We have great news about our reporting that led to real results for police officers that are new mothers.
My exposé in November showed the D.C. Metropolitan Police Department (MPD) was not in compliance with federal standards for lactation rooms in three of the stations.
This week, the department has completed the necessary repairs for two of those.
MPD still insists it was not violating federal law, but the proof is in the construction.
Several police officers who are breastfeeding mothers talked to me about the problem, but only one -- Officer Kalihah Barber -- would take the risk of going on camera.
She said that she couldn't believe it when she first saw the construction on the bathroom.
"I wasn't too sure until I saw the door separating the bathroom from the lactation room," said Kalihah. "And I went up there two days in a row to confirm that's what they were doing."
She is a patrol officer in the Fifth District. She has been fighting to get a private lactation room since she had the first of her two daughters in 2011.
"I didn't think it was going to happen. Not at all," she said in an interview on Wednesday. "I just thought they were going to fight me tooth and nail as they've done over the last three years."
Under the Obamacare law, companies with more than 50 employees have to provide mothers a lactation room that is private and can be locked while in use. It can't be near an open toilet.
As our investigation showed, MPD had three stations that we not in compliance with federal standards -- the Second, Fourth and Fifth Districts.
Now two of the stations' rooms are fixed.
Our undercover video showed that the lactation room at Kalihah's station was in the bathroom.
So we started asking questions. And then the construction began.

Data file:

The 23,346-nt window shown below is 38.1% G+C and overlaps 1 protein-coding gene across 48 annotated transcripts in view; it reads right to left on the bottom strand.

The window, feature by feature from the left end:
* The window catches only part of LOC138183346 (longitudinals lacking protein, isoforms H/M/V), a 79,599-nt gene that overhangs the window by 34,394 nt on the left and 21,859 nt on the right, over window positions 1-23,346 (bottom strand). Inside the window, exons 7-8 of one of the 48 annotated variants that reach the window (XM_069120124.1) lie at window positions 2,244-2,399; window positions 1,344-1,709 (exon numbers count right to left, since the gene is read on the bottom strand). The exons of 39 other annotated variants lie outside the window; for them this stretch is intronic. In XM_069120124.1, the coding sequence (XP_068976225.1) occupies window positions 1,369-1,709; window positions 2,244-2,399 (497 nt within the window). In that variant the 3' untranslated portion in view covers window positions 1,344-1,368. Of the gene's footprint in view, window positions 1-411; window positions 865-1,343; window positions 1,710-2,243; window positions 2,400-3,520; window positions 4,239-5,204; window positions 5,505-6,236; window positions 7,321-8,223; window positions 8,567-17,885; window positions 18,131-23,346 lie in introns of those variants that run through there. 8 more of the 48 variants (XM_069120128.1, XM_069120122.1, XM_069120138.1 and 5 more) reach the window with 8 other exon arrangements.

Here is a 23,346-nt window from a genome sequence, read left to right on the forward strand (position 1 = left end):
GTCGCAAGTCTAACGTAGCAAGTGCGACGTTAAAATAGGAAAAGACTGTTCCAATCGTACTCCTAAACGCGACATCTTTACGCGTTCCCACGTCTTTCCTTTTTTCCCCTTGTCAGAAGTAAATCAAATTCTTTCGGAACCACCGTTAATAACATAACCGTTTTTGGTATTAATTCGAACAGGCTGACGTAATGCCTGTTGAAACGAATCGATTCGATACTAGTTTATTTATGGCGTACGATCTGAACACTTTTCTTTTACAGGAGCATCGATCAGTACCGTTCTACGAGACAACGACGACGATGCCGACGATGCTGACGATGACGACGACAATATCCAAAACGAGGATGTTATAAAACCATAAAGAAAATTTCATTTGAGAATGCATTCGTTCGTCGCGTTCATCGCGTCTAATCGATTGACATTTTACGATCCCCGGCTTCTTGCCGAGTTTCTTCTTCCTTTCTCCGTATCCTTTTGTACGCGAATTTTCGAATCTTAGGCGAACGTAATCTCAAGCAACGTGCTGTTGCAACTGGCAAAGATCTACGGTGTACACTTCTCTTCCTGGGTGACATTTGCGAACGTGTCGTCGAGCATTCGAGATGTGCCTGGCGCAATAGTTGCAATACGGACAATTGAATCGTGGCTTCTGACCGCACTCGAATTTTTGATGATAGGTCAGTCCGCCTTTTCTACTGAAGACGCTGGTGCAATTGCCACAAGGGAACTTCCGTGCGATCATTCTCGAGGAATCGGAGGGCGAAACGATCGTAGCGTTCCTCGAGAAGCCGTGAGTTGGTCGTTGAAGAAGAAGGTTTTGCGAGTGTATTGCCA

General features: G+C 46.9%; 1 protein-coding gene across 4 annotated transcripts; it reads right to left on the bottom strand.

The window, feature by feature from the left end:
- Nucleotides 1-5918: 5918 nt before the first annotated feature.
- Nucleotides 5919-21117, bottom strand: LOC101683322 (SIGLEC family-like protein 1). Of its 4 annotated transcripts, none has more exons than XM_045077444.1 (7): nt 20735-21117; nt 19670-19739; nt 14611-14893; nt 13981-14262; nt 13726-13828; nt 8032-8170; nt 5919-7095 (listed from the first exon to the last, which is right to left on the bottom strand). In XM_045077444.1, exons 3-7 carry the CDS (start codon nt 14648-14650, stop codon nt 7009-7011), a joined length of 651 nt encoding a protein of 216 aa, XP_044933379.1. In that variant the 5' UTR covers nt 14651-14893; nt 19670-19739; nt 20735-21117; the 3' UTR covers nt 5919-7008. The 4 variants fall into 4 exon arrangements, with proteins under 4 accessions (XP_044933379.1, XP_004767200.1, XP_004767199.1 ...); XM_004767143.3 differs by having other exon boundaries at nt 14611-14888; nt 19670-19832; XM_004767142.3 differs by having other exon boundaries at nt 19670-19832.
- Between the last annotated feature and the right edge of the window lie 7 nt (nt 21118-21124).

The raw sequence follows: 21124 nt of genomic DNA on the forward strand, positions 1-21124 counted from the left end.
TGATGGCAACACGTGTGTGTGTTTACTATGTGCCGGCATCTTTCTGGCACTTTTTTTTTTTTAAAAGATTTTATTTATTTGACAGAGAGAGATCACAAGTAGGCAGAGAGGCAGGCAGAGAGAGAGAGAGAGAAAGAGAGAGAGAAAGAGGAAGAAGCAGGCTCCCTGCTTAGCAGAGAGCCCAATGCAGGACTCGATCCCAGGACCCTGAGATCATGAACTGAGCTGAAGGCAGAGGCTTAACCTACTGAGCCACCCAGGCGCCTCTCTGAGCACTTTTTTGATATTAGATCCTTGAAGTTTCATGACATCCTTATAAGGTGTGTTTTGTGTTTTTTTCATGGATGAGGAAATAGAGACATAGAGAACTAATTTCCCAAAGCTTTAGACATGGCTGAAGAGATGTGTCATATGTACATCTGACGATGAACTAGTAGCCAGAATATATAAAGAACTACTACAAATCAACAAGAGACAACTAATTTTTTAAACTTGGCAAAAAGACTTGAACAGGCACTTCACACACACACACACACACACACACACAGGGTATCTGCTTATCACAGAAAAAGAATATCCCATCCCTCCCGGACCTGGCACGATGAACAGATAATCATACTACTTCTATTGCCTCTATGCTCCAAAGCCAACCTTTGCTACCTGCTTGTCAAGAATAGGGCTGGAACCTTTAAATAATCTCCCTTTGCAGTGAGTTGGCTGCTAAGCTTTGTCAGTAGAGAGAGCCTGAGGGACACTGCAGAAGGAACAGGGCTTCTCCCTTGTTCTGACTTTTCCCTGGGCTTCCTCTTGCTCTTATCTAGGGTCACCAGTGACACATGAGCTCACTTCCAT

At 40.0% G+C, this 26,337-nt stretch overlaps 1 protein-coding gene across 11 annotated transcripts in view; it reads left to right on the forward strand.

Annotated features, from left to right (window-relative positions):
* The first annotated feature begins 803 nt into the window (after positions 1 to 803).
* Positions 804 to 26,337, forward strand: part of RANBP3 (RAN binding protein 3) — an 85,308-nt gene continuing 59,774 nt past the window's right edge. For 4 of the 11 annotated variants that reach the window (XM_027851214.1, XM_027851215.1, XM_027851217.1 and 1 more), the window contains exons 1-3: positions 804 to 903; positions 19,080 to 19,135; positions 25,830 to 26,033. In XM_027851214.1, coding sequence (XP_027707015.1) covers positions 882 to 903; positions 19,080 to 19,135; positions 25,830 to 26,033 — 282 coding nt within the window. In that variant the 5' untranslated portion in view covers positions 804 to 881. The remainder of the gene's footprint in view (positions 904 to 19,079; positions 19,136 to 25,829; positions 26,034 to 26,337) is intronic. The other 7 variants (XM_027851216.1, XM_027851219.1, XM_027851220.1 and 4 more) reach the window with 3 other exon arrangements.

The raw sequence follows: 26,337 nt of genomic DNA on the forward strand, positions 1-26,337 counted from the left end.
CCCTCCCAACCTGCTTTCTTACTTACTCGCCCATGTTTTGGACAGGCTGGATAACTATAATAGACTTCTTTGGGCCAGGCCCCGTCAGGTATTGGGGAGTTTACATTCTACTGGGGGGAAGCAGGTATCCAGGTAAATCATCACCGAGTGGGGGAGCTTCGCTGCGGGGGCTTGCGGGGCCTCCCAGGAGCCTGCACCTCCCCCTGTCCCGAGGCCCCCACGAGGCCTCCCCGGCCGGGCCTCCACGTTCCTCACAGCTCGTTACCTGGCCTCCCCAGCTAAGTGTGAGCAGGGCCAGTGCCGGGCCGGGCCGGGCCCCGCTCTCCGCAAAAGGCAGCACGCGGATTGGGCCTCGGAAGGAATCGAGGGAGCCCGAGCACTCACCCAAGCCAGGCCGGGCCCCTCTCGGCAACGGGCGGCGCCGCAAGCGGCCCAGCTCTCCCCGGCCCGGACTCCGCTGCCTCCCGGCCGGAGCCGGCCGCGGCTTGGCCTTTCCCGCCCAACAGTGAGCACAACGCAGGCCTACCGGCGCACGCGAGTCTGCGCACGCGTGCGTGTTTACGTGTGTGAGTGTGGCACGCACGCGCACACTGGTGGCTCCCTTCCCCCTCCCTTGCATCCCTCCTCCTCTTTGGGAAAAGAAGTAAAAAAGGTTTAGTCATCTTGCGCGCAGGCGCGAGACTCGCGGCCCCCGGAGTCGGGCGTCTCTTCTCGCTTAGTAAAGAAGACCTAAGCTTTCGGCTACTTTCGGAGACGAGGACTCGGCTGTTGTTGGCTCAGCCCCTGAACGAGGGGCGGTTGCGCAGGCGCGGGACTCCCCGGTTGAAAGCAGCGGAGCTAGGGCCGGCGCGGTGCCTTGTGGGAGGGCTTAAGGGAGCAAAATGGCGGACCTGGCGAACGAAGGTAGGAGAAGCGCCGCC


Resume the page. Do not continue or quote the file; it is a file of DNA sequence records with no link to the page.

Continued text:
And our new video taken on Wednesday shows a secure, clean place at the Fifth District for police officers to pump.
And over at the Fourth District, you used to have to go through the lactation room to get to the bathroom. Our new video from Thursday shows that there are now two separate rooms for breastfeeding and going to the bathroom.
The D.C. police union has been filing grievances for mothers since the health care law went into effect in 2011. But until our story aired, nothing happened.
MPD still refuses to admit any fault.
While the construction was going on, Chief Lanier's spokeswoman Gwendolyn Crump emailed that they were just making the "rooms more inviting." However she said that "we were in compliance with the federal law from the beginning."
Delroy Burton, the chairman of the union, responded that, "She can say that. But it's not true. It is absolutely not true because of where the rooms physically were, how you had to access them, were not in compliance with federal law."
The lactation room in the Second District police station is the same. An officer pumping her breast milk is in open view to anyone who walks in the bathroom.
Burton says he can't understand why the department continues to be so resistant.
"It's some dry wall. Move some doors around and have a separate entrance. Different labeling -- and then you are in compliance," he said. "And I know the cost was not significant."
I asked Lanier's spokeswoman when the Second District would get done. Crump would only say that "normal budget includes annual maintenance upgrades."
Kalihah says that is not good enough.
"Every district needs to be in compliance," she said. "That's my goal."
But Kalihah told me that she took the enormous career risk of going on camera because she is setting an example for her daughters.
"It was definitely worth it," she said. "I hope I break the cycle of officers afraid to speak out. Like this mentality that if you speak out, you'll get punished. I hope it ends."
Kalihah is grateful to us for doing this story and making a real change. But I'm in awe of her.
It takes such bravery to stand up for what is right and lawful -- and risk retaliation. Kalihah said nothing negative has happened to her. And her fellow officers have been congratulating her for finally getting these lactation rooms built.